Tuesday, July 29, 2014

Racism: an Inevitable Conversation in any Mixed-Race Family

Racism is a difficult conversation, but one that I have discovered is inevitable in a mixed-race family living ANYWHERE.

My birth certificate has my race written down as BROWN. What race, seriously, would that be?

I don't know but I am darker than both my parents and my "brown" look caused me a few growing pains while growing up in Asia. My "white" grandmother once looked at me, smirked, and loudly agreed with my aunt that I was, "Qué fea!" (How ugly!) My "yellow" grandmother, on the other hand, never favored me because I didn't have the porcelain skin of a China Doll. My own mother noted I had the face and coloring of the native Filipinos in her old prints, a compliment coming from an art collector (I guess). Growing up in the Philippines and Hong Kong, the former with their colonial mentality and the latter with an abundance of "brown" domestic helpers, I guess I always felt a little insecure about my color and sometimes inferior to family and friends who were fairer. As I lived away from Asia though, my coloring really grew on me. I learned to love my skin and even prefer it now when it darkens in the summer.

I am now married to a "white" American and our son, although fairer than both of us, has Asian coloring. We live in Small Town, USA and most of our friends and people we interact with are White. Who says that children don't see colour? They are wrong. When he was two, my son asked me: "Am I White, Mama? Like Daddy? Why do I have to look like you, Mama?" His questions both shocked and hurt me a little but I understood where my son was coming from. He just wanted to fit in and, obviously, his Mama is not White.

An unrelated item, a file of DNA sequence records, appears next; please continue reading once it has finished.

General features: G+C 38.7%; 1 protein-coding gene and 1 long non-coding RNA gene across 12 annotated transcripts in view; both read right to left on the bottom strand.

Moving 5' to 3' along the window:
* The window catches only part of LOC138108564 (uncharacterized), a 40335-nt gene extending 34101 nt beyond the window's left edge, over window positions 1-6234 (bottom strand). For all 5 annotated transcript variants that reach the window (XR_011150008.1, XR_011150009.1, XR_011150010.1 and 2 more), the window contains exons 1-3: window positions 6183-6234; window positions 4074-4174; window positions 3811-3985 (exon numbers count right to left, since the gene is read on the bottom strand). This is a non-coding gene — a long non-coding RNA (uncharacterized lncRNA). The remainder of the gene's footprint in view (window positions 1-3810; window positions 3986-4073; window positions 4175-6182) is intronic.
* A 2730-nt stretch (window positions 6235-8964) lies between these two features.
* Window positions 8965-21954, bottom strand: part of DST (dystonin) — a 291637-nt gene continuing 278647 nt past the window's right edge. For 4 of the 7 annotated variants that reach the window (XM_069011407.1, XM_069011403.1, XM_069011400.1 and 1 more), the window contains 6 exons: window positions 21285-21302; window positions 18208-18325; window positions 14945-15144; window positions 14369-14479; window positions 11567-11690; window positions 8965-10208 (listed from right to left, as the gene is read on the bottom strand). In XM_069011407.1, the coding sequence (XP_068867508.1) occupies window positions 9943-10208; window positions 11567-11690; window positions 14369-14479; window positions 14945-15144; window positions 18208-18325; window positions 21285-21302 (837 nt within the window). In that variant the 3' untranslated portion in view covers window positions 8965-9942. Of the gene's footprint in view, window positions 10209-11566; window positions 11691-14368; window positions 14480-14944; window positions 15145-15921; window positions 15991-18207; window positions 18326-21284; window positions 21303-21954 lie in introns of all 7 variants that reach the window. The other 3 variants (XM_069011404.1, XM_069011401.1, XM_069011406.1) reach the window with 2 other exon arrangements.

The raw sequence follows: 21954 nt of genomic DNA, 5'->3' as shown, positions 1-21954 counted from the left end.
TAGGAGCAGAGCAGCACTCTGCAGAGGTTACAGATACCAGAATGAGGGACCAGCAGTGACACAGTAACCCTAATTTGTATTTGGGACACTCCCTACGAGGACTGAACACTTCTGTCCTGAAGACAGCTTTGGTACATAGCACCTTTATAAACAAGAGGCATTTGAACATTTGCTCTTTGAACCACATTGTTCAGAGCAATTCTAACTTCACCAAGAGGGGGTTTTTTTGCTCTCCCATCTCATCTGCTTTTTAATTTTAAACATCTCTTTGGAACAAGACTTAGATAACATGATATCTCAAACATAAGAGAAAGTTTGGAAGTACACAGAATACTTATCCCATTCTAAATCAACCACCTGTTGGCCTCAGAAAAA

I hope my son learns to disregard the color of other people's skin. I hope my son will be comfortable in his own skin sooner than I was. I hope he understands that what matters most is inside each and everyone of us. And at the end of each day, I look at my son with big black eyes just like mine and whisper: "You are beautiful just as you are."

Some links to share:
Mixed Nation - a Facebook page full of photos celebrating people of mixed races
Mixed Blood Exhibit - I'm proud to say that a cousin curated this show in China.

1 comment:

  1. A while back, GHF posted an article about teaching your children not to have prejudice. Many of the comments were along the lines of "they learn by example" or "that is a learned behavior", but I think it is a necessary conversation. Kids notice differences and just like any other subject, it's good to talk about it. Thank you for your post - it was lovely, and your family is beautiful!